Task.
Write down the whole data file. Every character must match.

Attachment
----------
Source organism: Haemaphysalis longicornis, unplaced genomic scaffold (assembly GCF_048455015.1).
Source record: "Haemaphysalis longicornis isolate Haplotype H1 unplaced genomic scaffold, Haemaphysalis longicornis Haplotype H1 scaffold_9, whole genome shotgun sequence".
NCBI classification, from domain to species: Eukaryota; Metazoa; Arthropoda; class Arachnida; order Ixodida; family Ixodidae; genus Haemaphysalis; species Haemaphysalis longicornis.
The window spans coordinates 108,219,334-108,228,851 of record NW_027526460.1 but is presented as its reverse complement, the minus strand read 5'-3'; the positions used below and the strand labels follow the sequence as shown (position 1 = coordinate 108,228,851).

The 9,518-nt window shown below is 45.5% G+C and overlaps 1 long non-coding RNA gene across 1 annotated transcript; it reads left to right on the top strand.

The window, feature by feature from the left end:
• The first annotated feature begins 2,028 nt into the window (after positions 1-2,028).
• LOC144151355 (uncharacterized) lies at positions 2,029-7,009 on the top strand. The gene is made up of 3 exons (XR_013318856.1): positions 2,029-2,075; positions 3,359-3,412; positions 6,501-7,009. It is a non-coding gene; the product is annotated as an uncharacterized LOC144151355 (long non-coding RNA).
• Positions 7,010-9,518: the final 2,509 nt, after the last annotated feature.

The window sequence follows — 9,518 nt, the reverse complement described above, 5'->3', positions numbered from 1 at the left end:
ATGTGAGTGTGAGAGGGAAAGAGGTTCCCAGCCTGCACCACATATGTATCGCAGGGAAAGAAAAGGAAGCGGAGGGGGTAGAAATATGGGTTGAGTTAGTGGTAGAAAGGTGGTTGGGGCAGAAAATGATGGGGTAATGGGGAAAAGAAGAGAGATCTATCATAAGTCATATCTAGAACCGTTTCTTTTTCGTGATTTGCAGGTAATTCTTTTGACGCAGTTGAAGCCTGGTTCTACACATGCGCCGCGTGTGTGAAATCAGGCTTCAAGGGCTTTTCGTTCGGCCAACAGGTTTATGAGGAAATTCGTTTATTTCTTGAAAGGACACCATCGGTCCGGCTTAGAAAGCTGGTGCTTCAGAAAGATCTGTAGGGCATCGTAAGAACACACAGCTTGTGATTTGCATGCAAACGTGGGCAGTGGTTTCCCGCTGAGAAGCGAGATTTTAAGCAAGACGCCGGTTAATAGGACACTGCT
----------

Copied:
Source organism: Haemaphysalis longicornis, unplaced genomic scaffold (assembly GCF_048455015.1).
Source record: "Haemaphysalis longicornis isolate Haplotype H1 unplaced genomic scaffold, Haemaphysalis longicornis Haplotype H1 scaffold_9, whole genome shotgun sequence".
NCBI classification, from domain to species: Eukaryota; Metazoa; Arthropoda; class Arachnida; order Ixodida; family Ixodidae; genus Haemaphysalis; species Haemaphysalis longicornis.
The window spans coordinates 108,219,334-108,228,851 of record NW_027526460.1 but is presented as its reverse complement, the minus strand read 5'-3'; the positions used below and the strand labels follow the sequence as shown (position 1 = coordinate 108,228,851).

The 9,518-nt window shown below is 45.5% G+C and overlaps 1 long non-coding RNA gene across 1 annotated transcript; it reads left to right on the top strand.

The window, feature by feature from the left end:
• The first annotated feature begins 2,028 nt into the window (after positions 1-2,028).
• LOC144151355 (uncharacterized) lies at positions 2,029-7,009 on the top strand. The gene is made up of 3 exons (XR_013318856.1): positions 2,029-2,075; positions 3,359-3,412; positions 6,501-7,009. It is a non-coding gene; the product is annotated as an uncharacterized LOC144151355 (long non-coding RNA).
• Positions 7,010-9,518: the final 2,509 nt, after the last annotated feature.

The window sequence follows — 9,518 nt, the reverse complement described above, 5'->3', positions numbered from 1 at the left end:
ATGTGAGTGTGAGAGGGAAAGAGGTTCCCAGCCTGCACCACATATGTATCGCAGGGAAAGAAAAGGAAGCGGAGGGGGTAGAAATATGGGTTGAGTTAGTGGTAGAAAGGTGGTTGGGGCAGAAAATGATGGGGTAATGGGGAAAAGAAGAGAGATCTATCATAAGTCATATCTAGAACCGTTTCTTTTTCGTGATTTGCAGGTAATTCTTTTGACGCAGTTGAAGCCTGGTTCTACACATGCGCCGCGTGTGTGAAATCAGGCTTCAAGGGCTTTTCGTTCGGCCAACAGGTTTATGAGGAAATTCGTTTATTTCTTGAAAGGACACCATCGGTCCGGCTTAGAAAGCTGGTGCTTCAGAAAGATCTGTAGGGCATCGTAAGAACACACAGCTTGTGATTTGCATGCAAACGTGGGCAGTGGTTTCCCGCTGAGAAGCGAGATTTTAAGCAAGACGCCGGTTAATAGGACACTGCT